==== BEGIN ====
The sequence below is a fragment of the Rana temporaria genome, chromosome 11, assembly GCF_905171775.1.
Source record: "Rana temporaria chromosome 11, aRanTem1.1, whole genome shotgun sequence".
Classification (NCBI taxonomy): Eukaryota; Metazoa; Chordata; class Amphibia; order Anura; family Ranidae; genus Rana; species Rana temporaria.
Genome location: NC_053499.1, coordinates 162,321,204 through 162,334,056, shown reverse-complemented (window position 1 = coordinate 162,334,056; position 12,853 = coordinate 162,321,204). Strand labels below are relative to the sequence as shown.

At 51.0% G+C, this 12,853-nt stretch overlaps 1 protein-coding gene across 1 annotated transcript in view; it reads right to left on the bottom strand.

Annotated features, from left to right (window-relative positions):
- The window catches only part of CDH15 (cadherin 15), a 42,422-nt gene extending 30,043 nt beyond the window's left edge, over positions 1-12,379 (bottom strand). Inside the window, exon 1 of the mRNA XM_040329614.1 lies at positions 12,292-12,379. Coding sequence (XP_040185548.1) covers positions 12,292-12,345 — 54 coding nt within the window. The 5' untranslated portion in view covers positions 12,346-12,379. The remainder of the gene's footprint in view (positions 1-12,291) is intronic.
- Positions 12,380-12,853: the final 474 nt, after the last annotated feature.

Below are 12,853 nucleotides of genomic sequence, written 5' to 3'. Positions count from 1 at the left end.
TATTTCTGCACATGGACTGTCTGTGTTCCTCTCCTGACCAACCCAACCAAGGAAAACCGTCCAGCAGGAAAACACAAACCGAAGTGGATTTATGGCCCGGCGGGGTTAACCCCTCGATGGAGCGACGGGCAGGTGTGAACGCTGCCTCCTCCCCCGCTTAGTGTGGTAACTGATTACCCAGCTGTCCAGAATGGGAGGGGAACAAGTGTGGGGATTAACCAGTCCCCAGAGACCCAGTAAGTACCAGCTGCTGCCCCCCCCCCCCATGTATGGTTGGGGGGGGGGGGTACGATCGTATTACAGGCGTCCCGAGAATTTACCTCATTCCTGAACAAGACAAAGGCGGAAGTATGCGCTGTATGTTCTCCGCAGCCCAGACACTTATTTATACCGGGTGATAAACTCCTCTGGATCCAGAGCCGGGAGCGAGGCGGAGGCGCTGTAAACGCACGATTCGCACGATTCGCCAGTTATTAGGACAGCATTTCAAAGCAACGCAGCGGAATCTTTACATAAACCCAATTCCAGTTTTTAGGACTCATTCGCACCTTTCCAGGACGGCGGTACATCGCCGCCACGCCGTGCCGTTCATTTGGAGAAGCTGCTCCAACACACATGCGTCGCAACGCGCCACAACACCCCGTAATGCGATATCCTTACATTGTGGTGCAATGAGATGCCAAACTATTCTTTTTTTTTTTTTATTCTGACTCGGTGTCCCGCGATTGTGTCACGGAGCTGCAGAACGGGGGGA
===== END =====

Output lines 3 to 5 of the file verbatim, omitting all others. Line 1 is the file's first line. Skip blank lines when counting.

Classification (NCBI taxonomy): Eukaryota; Metazoa; Chordata; class Amphibia; order Anura; family Ranidae; genus Rana; species Rana temporaria.
Genome location: NC_053499.1, coordinates 162,321,204 through 162,334,056, shown reverse-complemented (window position 1 = coordinate 162,334,056; position 12,853 = coordinate 162,321,204). Strand labels below are relative to the sequence as shown.

At 51.0% G+C, this 12,853-nt stretch overlaps 1 protein-coding gene across 1 annotated transcript in view; it reads right to left on the bottom strand.